There was a lot of interesting woman to read about in Molly’s museum but these 2 ladies stood out for me. They were nurses doing house visits last century on camels! They were midwives going wherever they were needed to help deliver babies and making the outback a safer place for women to live! Just look at the clothes! Can you imagine working in that garb!Imagine having to wash that blouse after delivering a baby hand washing with minimal water! M
And how about being the only immunisation nurse in all of North West Western Australia having to fly yourself to your patients! We have it easy on the school team girls!
Not far from Old Andado on the Binns track is the Mac Clark (Molly’s husband) Acacia Peuce reserve. Mac(and other farmers) was concerned for these rare trees which led to this reserve being formed. These trees are very rare, the hardest wood in the world, and only occur in three places only in Australia in small stands. You can also see them in Boulia and Birdsville in Qld. Aboriginal people used this “Birdsville Waddy” wood to make clubs (waddy). Early farmers used these to make fence posts and stockyards as it is durable and termite resistant. it is now an offence to cut this wood. Some of these trees are estimated to be 500yrs old. They are special enough in themselves but they are also crucial to the survival of a unique group of bugs, reptiles,mammals and birds.
They are easily disturbed by cattle trampling the ground around them so these have been fenced in to save them. They are a strange looking tree and stick out from very far away here on a plain of black gibbers.
We left Dalhousie Springs and headed to Mt Dare which calls itself Australia’s most remote pub. It did rather feel like this. It is in the Simpson Desert National Park and has camping and basic accom and meals, as well as car repairs and recovery. We had seen one of their tow trucks when it had to come out to Dalhousie Springs to rescue someone who’s oil pump had died on the horrible corrogated road out to there. We nearly lost the boat on that same road and had to tie it back down. We filled our water tanks with their bore water after filtering it and set out on the Binns Track towards Old Andado. M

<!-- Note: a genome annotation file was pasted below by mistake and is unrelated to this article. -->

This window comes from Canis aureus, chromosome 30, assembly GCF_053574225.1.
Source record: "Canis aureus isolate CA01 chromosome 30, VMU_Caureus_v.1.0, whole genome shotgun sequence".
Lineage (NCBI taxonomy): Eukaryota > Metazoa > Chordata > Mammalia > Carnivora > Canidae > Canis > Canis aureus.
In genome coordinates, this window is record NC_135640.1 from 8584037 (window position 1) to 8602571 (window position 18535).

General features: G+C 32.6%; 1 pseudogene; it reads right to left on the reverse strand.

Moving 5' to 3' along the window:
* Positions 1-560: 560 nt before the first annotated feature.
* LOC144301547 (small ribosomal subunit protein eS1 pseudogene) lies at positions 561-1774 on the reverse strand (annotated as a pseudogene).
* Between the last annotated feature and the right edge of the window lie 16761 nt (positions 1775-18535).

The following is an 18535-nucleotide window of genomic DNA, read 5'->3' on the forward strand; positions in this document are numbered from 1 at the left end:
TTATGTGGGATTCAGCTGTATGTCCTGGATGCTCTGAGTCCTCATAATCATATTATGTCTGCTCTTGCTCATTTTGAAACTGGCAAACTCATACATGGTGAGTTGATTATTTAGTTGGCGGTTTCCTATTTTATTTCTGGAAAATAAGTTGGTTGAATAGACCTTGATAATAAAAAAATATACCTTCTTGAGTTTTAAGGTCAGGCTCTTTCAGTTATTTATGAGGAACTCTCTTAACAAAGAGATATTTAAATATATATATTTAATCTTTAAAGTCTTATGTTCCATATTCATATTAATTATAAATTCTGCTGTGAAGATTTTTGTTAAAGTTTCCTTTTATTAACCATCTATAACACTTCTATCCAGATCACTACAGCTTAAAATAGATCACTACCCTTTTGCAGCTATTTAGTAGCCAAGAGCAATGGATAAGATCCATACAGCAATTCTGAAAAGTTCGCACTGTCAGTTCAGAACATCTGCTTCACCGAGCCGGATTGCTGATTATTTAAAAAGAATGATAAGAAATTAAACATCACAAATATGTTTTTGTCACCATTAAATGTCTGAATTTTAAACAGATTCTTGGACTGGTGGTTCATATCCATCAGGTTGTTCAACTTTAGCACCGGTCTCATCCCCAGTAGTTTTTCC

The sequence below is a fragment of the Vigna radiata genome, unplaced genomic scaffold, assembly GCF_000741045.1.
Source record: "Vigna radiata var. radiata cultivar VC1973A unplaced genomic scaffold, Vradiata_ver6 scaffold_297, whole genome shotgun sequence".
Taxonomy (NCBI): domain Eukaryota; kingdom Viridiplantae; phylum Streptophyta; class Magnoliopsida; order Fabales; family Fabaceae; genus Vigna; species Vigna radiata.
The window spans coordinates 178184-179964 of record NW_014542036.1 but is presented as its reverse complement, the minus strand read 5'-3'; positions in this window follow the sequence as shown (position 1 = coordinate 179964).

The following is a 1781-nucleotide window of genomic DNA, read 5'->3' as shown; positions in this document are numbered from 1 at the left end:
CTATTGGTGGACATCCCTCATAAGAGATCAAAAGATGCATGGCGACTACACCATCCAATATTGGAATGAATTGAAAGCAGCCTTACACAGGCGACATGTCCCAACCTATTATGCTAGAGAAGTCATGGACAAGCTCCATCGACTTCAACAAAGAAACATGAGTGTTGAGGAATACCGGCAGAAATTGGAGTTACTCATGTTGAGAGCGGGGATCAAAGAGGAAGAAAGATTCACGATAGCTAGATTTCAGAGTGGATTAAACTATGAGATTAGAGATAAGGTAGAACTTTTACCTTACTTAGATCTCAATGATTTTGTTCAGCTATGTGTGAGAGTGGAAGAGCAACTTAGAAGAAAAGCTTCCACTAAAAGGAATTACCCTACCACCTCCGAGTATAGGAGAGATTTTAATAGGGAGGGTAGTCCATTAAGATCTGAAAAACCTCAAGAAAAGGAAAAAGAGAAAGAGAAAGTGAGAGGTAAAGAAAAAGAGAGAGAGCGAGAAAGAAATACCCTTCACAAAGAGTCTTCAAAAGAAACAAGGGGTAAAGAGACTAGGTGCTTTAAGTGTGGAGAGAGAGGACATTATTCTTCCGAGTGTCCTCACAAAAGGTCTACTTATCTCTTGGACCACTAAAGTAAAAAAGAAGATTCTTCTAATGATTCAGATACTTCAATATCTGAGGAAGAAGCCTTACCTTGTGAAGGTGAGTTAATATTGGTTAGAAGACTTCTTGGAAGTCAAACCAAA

We were told the road to Andado was “good” by one of the locals but I wondered what it was like when it was bad?! It was the worst road we had been on so far on this trip with long, wide stretches of soft sand and ruts left behind by the big cattle trucks. Also a very long soft sand Finke river crossing that just kept going. We stopped and further lowered our tire pressure and the van got through with no problems. I did have my fingers crossed at times even though Steve is a great driver on the rough roads. We had to keep the van moving, so we wouldn’t get bogged but we also had low tree branches to avoid suddenly. We crossed the Northern Territory Border and the terrain changed with trees at the sides of the road. I had the image of digging the car/and or van out of the soft sand in my mind, in 30+deg temps and millions of flies. There were some horrible sections of bull dust too where we could not even see the van behind us! We saw nobody else on this road that day. We quite like this but not so good if you get bogged. Out here if you are pulled over on the road someone always stops to check on you, even if you are looking at a bird. This is one of the nice things about rural/remote Australia. M
One of the most interesting camps on a property this entire trip, was this one at Old Andado Station. Nestled in between pink sand dunes at the edge of the Simpson Desert. Part of Andado Station is 18kms inside the Simpson desert. It was the final home of Molly Clark who was a real character and is a bit of a legend out here and for good reason. M
Molly Clark was born in 1923 and wanted to be a wool classer but this was not a job for a woman at the time, so she took up nursing. In her first year she contracted TB and that ended this career path. She ended up working on Mungerannie Station as a Governess. It was here she met her husband Malcolm (Mac) Clark and they married and had 3 sons. They managed a number of stations together and by 1969 owned their own place- Andado Station. They lived in the old 1920’s homestead but built a new one a few kms west. In 1972 Molly and her family began to restore the old homestead to it’s former glory and she started a tourism business showing people what life was like in earlier days in the outback as alternative income during drought years. M